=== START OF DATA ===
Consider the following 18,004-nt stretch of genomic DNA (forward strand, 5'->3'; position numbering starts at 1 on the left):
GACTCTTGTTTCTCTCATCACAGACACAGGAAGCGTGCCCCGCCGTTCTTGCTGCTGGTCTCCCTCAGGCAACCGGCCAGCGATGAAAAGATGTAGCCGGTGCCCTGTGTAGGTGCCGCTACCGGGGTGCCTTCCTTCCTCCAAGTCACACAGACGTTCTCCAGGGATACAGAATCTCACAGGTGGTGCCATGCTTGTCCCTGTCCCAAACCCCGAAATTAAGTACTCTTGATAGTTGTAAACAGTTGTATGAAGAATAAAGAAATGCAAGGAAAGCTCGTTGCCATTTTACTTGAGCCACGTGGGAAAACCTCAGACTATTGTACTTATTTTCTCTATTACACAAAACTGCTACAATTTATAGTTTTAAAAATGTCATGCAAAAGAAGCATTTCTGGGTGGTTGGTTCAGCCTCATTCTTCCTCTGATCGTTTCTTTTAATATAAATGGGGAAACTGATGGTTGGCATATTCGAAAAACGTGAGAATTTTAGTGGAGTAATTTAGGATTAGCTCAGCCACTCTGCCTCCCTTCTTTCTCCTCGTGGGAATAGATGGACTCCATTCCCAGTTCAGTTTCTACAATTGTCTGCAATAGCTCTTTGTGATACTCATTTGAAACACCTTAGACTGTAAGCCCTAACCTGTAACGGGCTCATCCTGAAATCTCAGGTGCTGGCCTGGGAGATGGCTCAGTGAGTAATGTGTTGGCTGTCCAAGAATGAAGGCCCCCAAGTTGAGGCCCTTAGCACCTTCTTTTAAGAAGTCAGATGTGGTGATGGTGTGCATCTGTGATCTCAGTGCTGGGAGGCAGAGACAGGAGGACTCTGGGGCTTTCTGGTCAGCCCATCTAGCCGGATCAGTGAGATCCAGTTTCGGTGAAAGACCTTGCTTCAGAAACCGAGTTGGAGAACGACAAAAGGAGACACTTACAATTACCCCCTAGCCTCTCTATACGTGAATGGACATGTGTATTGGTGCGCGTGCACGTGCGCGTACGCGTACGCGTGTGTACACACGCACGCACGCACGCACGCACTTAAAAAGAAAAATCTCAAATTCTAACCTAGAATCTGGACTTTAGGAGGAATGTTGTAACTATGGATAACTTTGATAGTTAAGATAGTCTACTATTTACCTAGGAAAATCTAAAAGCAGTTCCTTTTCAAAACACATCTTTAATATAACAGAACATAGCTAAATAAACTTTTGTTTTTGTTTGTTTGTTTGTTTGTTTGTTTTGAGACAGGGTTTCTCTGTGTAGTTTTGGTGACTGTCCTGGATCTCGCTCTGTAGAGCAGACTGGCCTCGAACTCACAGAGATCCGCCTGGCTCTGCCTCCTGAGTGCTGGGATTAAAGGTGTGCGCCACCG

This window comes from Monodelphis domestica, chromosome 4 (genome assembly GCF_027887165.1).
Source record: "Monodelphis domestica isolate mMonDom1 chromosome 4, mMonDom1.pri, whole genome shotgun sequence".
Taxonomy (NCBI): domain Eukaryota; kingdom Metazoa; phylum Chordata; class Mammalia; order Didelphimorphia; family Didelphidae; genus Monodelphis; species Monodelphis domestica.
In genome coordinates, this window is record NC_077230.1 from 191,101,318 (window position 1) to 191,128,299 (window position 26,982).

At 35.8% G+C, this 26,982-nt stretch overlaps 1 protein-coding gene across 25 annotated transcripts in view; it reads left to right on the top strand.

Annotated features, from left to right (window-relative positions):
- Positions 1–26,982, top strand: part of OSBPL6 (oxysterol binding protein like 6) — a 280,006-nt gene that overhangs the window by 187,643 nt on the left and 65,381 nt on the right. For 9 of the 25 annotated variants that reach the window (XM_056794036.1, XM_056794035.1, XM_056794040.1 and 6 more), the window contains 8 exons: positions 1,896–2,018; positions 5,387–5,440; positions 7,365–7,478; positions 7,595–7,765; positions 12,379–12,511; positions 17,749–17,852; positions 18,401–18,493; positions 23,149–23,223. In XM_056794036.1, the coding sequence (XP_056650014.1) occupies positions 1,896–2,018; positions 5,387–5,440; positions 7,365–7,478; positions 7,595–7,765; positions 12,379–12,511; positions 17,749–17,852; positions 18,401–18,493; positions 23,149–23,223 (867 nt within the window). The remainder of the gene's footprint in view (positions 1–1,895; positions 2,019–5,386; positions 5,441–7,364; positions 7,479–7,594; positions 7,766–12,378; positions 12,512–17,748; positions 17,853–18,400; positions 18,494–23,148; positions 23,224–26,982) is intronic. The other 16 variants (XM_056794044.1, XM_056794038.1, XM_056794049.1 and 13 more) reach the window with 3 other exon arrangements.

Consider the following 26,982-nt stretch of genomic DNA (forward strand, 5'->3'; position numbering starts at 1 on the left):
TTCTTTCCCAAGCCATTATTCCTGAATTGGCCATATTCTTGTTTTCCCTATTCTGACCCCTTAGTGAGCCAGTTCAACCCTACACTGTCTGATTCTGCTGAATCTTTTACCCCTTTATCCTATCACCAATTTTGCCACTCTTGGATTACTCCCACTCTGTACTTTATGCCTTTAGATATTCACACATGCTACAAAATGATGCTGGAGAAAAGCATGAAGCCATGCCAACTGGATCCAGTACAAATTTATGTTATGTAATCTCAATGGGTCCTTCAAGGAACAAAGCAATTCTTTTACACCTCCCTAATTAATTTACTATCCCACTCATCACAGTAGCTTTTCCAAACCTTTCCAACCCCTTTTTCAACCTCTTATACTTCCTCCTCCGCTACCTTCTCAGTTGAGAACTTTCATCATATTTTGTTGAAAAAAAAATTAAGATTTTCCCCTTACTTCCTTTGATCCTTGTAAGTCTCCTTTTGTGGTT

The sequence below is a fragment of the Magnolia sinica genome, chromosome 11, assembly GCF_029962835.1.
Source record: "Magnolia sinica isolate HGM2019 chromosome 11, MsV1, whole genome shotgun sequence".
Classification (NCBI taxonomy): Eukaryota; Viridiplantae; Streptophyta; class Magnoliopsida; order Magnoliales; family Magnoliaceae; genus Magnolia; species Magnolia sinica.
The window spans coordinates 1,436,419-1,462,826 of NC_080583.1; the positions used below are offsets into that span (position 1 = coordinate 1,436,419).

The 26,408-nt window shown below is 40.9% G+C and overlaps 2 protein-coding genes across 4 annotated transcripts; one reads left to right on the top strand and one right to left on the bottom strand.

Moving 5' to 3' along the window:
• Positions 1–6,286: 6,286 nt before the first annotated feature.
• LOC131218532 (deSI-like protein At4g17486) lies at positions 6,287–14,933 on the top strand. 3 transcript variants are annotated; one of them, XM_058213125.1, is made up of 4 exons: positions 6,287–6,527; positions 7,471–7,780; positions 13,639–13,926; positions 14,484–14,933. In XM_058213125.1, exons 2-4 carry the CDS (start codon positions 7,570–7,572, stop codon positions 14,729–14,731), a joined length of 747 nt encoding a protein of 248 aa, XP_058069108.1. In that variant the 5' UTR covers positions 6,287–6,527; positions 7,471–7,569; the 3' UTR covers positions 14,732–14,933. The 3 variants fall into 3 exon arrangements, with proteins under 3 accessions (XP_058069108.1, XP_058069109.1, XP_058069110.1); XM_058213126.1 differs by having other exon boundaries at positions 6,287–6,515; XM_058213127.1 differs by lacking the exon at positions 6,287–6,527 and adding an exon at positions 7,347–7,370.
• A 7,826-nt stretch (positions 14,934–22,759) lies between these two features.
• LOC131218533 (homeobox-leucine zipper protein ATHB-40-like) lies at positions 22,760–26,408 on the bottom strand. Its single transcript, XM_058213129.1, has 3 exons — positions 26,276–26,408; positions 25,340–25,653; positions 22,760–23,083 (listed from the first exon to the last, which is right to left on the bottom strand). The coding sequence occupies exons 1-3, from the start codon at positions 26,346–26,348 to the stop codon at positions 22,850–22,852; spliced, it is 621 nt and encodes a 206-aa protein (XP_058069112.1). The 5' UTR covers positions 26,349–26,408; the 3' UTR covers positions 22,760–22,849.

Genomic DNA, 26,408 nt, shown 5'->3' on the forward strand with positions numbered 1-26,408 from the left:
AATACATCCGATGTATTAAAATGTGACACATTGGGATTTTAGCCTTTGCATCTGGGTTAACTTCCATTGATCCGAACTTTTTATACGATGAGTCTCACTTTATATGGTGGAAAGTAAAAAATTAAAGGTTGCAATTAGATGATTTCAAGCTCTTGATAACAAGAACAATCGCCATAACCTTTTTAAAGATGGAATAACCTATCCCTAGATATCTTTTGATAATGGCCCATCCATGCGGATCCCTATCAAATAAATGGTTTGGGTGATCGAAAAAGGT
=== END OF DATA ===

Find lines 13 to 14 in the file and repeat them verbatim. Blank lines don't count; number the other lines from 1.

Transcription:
Source record: "Magnolia sinica isolate HGM2019 chromosome 11, MsV1, whole genome shotgun sequence".
Classification (NCBI taxonomy): Eukaryota; Viridiplantae; Streptophyta; class Magnoliopsida; order Magnoliales; family Magnoliaceae; genus Magnolia; species Magnolia sinica.